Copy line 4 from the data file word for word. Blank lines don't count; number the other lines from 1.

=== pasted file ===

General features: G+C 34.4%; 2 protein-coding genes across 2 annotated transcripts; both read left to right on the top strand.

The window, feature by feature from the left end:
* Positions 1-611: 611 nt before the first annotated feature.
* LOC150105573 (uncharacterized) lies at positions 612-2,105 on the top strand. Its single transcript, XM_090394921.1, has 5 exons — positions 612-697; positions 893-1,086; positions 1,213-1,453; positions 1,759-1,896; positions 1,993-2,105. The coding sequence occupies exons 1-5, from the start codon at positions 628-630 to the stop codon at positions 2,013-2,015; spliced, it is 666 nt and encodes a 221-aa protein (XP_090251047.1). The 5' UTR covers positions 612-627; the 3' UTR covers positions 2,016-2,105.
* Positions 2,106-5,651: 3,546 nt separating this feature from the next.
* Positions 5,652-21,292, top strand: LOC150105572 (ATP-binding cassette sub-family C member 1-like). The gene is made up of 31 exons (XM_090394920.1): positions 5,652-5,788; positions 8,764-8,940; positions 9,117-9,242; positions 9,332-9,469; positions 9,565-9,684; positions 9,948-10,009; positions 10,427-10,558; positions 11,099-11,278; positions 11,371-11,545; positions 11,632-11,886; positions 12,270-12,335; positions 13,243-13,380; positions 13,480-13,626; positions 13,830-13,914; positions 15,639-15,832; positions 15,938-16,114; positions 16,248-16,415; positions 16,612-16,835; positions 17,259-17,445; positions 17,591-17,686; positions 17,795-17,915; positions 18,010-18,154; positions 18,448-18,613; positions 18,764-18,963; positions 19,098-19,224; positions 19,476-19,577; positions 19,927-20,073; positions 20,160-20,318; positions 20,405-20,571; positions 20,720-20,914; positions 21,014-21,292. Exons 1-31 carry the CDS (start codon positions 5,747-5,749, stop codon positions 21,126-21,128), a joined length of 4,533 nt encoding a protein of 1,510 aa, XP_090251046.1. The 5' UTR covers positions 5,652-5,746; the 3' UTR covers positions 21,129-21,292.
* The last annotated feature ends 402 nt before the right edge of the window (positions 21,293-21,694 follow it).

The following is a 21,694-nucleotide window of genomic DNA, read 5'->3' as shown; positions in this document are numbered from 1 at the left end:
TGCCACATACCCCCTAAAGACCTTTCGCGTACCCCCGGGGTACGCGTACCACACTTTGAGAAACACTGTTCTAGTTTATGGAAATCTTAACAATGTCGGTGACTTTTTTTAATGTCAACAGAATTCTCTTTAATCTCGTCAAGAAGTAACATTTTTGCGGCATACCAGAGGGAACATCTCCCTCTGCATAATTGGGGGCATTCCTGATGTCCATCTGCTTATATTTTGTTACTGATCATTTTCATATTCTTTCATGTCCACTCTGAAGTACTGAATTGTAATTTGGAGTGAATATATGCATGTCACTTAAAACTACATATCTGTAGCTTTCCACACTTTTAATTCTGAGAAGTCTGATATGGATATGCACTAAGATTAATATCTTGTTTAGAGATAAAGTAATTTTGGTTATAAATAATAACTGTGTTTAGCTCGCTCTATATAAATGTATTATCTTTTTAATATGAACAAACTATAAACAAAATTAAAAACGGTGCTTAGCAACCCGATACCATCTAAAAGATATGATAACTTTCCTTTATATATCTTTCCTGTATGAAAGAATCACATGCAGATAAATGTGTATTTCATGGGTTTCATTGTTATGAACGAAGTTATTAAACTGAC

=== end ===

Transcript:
* LOC150105573 (uncharacterized) lies at positions 612-2,105 on the top strand. Its single transcript, XM_090394921.1, has 5 exons — positions 612-697; positions 893-1,086; positions 1,213-1,453; positions 1,759-1,896; positions 1,993-2,105. The coding sequence occupies exons 1-5, from the start codon at positions 628-630 to the stop codon at positions 2,013-2,015; spliced, it is 666 nt and encodes a 221-aa protein (XP_090251047.1). The 5' UTR covers positions 612-627; the 3' UTR covers positions 2,016-2,105.